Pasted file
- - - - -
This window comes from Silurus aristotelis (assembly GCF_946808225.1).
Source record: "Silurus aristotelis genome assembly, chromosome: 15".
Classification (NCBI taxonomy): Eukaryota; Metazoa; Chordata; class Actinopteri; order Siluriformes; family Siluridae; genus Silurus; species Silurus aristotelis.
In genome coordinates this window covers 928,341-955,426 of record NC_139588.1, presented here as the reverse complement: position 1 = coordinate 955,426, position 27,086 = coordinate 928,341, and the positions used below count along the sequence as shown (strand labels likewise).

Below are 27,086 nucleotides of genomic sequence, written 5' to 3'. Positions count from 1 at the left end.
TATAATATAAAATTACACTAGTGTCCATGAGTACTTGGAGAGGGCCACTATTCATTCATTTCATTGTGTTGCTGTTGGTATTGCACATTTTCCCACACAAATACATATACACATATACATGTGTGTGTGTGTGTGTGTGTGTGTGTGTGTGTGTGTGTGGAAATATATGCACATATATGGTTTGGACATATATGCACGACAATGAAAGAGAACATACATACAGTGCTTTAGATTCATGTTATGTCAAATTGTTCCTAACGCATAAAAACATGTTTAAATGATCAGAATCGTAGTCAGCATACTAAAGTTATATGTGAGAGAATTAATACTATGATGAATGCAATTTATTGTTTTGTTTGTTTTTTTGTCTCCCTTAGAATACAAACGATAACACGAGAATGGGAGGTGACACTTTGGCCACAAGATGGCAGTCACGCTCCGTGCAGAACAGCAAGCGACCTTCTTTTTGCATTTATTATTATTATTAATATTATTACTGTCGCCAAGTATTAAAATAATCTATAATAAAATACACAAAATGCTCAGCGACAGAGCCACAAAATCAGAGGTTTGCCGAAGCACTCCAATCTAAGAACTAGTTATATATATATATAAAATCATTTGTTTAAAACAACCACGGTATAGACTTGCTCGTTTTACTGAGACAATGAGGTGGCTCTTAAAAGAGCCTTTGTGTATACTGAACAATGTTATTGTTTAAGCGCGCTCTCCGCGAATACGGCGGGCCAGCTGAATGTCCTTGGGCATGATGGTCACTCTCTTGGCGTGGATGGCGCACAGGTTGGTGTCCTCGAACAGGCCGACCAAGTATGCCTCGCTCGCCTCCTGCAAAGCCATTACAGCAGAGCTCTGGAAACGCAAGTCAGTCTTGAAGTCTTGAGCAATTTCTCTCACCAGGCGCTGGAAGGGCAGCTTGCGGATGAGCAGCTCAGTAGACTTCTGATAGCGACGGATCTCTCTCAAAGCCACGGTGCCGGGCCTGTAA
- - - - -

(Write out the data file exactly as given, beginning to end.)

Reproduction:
This window comes from Silurus aristotelis (assembly GCF_946808225.1).
Source record: "Silurus aristotelis genome assembly, chromosome: 15".
Classification (NCBI taxonomy): Eukaryota; Metazoa; Chordata; class Actinopteri; order Siluriformes; family Siluridae; genus Silurus; species Silurus aristotelis.
In genome coordinates this window covers 928,341-955,426 of record NC_139588.1, presented here as the reverse complement: position 1 = coordinate 955,426, position 27,086 = coordinate 928,341, and the positions used below count along the sequence as shown (strand labels likewise).

Below are 27,086 nucleotides of genomic sequence, written 5' to 3'. Positions count from 1 at the left end.
TATAATATAAAATTACACTAGTGTCCATGAGTACTTGGAGAGGGCCACTATTCATTCATTTCATTGTGTTGCTGTTGGTATTGCACATTTTCCCACACAAATACATATACACATATACATGTGTGTGTGTGTGTGTGTGTGTGTGTGTGTGTGTGTGTGGAAATATATGCACATATATGGTTTGGACATATATGCACGACAATGAAAGAGAACATACATACAGTGCTTTAGATTCATGTTATGTCAAATTGTTCCTAACGCATAAAAACATGTTTAAATGATCAGAATCGTAGTCAGCATACTAAAGTTATATGTGAGAGAATTAATACTATGATGAATGCAATTTATTGTTTTGTTTGTTTTTTTGTCTCCCTTAGAATACAAACGATAACACGAGAATGGGAGGTGACACTTTGGCCACAAGATGGCAGTCACGCTCCGTGCAGAACAGCAAGCGACCTTCTTTTTGCATTTATTATTATTATTAATATTATTACTGTCGCCAAGTATTAAAATAATCTATAATAAAATACACAAAATGCTCAGCGACAGAGCCACAAAATCAGAGGTTTGCCGAAGCACTCCAATCTAAGAACTAGTTATATATATATATAAAATCATTTGTTTAAAACAACCACGGTATAGACTTGCTCGTTTTACTGAGACAATGAGGTGGCTCTTAAAAGAGCCTTTGTGTATACTGAACAATGTTATTGTTTAAGCGCGCTCTCCGCGAATACGGCGGGCCAGCTGAATGTCCTTGGGCATGATGGTCACTCTCTTGGCGTGGATGGCGCACAGGTTGGTGTCCTCGAACAGGCCGACCAAGTATGCCTCGCTCGCCTCCTGCAAAGCCATTACAGCAGAGCTCTGGAAACGCAAGTCAGTCTTGAAGTCTTGAGCAATTTCTCTCACCAGGCGCTGGAAGGGCAGCTTGCGGATGAGCAGCTCAGTAGACTTCTGATAGCGACGGATCTCTCTCAAAGCCACGGTGCCGGGCCTGTAA